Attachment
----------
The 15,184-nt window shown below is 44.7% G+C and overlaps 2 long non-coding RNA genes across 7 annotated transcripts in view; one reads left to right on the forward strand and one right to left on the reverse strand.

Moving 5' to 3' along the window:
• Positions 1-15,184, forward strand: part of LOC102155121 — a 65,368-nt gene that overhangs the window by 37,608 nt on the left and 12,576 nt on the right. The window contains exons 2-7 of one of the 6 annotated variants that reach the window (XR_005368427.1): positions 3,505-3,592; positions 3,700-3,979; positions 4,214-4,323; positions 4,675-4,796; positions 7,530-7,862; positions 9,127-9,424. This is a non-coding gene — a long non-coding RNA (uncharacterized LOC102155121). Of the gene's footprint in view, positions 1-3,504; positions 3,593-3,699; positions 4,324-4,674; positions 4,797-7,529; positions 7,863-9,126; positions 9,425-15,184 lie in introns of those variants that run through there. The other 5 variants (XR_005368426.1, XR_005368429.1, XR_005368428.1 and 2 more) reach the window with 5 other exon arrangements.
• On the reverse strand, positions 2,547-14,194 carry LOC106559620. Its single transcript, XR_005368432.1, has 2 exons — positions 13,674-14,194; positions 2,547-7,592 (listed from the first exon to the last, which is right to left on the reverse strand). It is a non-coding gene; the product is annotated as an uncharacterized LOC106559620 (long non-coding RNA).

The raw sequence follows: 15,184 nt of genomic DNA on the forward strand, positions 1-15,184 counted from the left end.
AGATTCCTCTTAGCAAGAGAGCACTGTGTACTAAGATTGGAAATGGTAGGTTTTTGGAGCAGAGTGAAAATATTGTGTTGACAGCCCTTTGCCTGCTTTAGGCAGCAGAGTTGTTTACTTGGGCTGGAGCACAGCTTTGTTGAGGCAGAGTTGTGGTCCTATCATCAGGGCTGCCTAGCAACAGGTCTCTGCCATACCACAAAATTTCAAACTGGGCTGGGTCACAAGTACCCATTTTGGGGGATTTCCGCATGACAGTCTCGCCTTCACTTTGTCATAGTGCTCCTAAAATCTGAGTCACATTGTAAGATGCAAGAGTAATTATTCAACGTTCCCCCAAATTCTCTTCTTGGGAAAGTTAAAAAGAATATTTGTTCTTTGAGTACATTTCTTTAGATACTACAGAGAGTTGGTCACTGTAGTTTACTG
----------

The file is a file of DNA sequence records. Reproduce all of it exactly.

The 15,184-nt window shown below is 44.7% G+C and overlaps 2 long non-coding RNA genes across 7 annotated transcripts in view; one reads left to right on the forward strand and one right to left on the reverse strand.

Moving 5' to 3' along the window:
• Positions 1-15,184, forward strand: part of LOC102155121 — a 65,368-nt gene that overhangs the window by 37,608 nt on the left and 12,576 nt on the right. The window contains exons 2-7 of one of the 6 annotated variants that reach the window (XR_005368427.1): positions 3,505-3,592; positions 3,700-3,979; positions 4,214-4,323; positions 4,675-4,796; positions 7,530-7,862; positions 9,127-9,424. This is a non-coding gene — a long non-coding RNA (uncharacterized LOC102155121). Of the gene's footprint in view, positions 1-3,504; positions 3,593-3,699; positions 4,324-4,674; positions 4,797-7,529; positions 7,863-9,126; positions 9,425-15,184 lie in introns of those variants that run through there. The other 5 variants (XR_005368426.1, XR_005368429.1, XR_005368428.1 and 2 more) reach the window with 5 other exon arrangements.
• On the reverse strand, positions 2,547-14,194 carry LOC106559620. Its single transcript, XR_005368432.1, has 2 exons — positions 13,674-14,194; positions 2,547-7,592 (listed from the first exon to the last, which is right to left on the reverse strand). It is a non-coding gene; the product is annotated as an uncharacterized LOC106559620 (long non-coding RNA).

The raw sequence follows: 15,184 nt of genomic DNA on the forward strand, positions 1-15,184 counted from the left end.
AGATTCCTCTTAGCAAGAGAGCACTGTGTACTAAGATTGGAAATGGTAGGTTTTTGGAGCAGAGTGAAAATATTGTGTTGACAGCCCTTTGCCTGCTTTAGGCAGCAGAGTTGTTTACTTGGGCTGGAGCACAGCTTTGTTGAGGCAGAGTTGTGGTCCTATCATCAGGGCTGCCTAGCAACAGGTCTCTGCCATACCACAAAATTTCAAACTGGGCTGGGTCACAAGTACCCATTTTGGGGGATTTCCGCATGACAGTCTCGCCTTCACTTTGTCATAGTGCTCCTAAAATCTGAGTCACATTGTAAGATGCAAGAGTAATTATTCAACGTTCCCCCAAATTCTCTTCTTGGGAAAGTTAAAAAGAATATTTGTTCTTTGAGTACATTTCTTTAGATACTACAGAGAGTTGGTCACTGTAGTTTACTG